Academic Article


  • 2014

We aimed to explore why, in population studies, the positive association between normal-range birth weight and intelligence becomes negative at the highest birth weights. The study population comprised 217,746 Norwegian male singletons born at term between 1967 and 1976. All had data on birth weight and intelligence quotient (IQ) score at the time of military conscription; 137,574 had data on sibling birth weights; and 62,906 had data on male sibling birth weights. We estimated associations between birth weight and IQ score by ordinary least squares regression for the total study population and by fixed-effects regression for comparisons of brothers. The crude mean IQ score was 1.2 points (95% confidence interval (CI): 0.3, 2.2) lower for those with birth weights of 5,000 g or more compared with the reference group (with birth weights of 4,000–4,499 g). This difference leveled off to 0.0 (95% CI: −0.8, 0.9) in multivariable ordinary least squares regression and reversed to 2.2 points (95% CI: 0.3, 4.2) higher in fixed-effects regression. Results differed mainly because, at a given birth weight, participants who had a sibling with macrosomia had a lower mean IQ score. Nevertheless, within families with 1 or more macrosomic siblings, as in other families, men...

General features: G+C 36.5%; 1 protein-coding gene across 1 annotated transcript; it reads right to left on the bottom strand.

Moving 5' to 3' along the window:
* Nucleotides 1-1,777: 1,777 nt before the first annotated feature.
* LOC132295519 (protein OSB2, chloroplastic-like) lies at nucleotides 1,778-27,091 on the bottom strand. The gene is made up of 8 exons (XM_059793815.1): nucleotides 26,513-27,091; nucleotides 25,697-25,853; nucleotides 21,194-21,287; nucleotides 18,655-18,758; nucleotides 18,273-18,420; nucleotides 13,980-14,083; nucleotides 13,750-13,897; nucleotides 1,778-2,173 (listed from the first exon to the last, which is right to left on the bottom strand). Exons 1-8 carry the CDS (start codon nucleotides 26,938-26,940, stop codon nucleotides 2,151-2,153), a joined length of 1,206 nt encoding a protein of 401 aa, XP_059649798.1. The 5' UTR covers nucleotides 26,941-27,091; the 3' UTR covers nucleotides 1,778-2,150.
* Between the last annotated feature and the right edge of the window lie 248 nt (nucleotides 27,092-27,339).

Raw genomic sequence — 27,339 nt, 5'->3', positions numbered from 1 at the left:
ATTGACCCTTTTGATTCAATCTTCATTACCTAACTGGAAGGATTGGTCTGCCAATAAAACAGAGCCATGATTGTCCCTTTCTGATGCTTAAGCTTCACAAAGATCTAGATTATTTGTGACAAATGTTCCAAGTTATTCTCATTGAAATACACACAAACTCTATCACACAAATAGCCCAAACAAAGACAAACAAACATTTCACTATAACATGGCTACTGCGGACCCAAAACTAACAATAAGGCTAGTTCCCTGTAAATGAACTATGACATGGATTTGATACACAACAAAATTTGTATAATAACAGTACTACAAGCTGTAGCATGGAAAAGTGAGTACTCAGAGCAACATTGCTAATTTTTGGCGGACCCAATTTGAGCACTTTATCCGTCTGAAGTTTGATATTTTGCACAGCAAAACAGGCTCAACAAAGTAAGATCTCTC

Kristensen, Petter; Susser, Ezra; Irgens, Lorentz M.; Mehlum, Ingrid Alethe Sivesind; Corbett, Karina; Bjerkedal, Tor
American Journal of Epidemiology 180(9): 876–884
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